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Poets Read at Worcester Art Museum to Celebrate Rare Earthen Statues

November 25, 2013
By: Worcester State University News

‘The Ladies’, as the evening’s guests referred to the half sized statues, are three earthen figures, from the 3rd century BC, in Puglia.  There are less than 100 are in existence, only nine in the U.S., and an exhibition of this material, which was organized by WAM’s Objects conservator Paula Artal- Isbrand, has never before been organized. These works have received the attention of specialists in the last couple of decades. On November 21, they received the attention of two of Worcester’s esteemed poets.

About thirty academics, poets and museum goers attended a reading in the museum café by Dr. Heather Treseler of Worcester State University and Dr. Jim Cocola of Worcester Polytechnic Institute.  The subject of their reading – “art inspired by art” – was a series of poems written in response to the exhibit Orantes, Ancient Statues from Southern Italy, currently on view until December 1 in the Jepson Ideas lab.

Introduced by WSU’s Dr. Mark Wagner, the Orantes Statues bring us face to face with what Zadie Smith called a persistent problem for artists: How do we face the realities of the cycle of life, for others and for ourselves? Cocola and Treseler read a series of poems that brought the audience to a new appreciation of how two art forms can come together to deepen our appreciation of our world — a world enhanced by smart phones and technology, yes, but also anchored by the ability of artists return us to a contemplation of the ages.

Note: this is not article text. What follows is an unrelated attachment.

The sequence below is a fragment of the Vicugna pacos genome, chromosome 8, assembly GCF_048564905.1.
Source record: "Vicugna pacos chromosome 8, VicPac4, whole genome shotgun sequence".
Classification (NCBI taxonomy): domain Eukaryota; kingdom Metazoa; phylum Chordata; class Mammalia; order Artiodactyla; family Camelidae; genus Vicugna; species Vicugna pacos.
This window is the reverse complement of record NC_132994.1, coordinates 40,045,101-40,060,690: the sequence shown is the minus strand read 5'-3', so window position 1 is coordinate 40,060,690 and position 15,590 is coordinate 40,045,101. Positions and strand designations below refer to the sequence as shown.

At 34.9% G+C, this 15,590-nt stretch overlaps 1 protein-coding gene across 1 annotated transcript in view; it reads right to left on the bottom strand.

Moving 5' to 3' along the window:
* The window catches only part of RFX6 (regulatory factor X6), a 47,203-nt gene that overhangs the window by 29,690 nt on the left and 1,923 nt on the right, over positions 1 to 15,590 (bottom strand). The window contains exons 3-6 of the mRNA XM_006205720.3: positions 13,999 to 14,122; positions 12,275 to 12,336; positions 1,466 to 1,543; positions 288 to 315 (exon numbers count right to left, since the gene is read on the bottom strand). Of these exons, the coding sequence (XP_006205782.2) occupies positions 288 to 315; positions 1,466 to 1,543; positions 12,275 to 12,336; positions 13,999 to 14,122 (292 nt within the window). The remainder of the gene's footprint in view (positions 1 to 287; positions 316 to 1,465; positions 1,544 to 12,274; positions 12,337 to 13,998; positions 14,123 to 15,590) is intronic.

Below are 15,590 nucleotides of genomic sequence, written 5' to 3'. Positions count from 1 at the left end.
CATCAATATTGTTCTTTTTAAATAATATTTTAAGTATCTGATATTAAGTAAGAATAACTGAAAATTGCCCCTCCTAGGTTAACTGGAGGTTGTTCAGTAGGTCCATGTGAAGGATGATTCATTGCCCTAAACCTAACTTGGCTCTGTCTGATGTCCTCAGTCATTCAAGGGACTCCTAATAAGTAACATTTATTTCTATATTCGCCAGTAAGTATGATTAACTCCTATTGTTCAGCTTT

The Poets in the Galleries program is both an extension of the WSU- WAM partnership, and also a return to a tradition. Since 2001, poets and writers have been invited into the museum to respond to exhibitions using the ekphrasitic method, or, art inspired by art.  The fertile artistic grounds of the museum, in particular the Orantes statues, proved a rewarding milieu for the reflections of the poets, according to several attendees.  “We were reconnected with the origins of our shared roots,” says Wagner.

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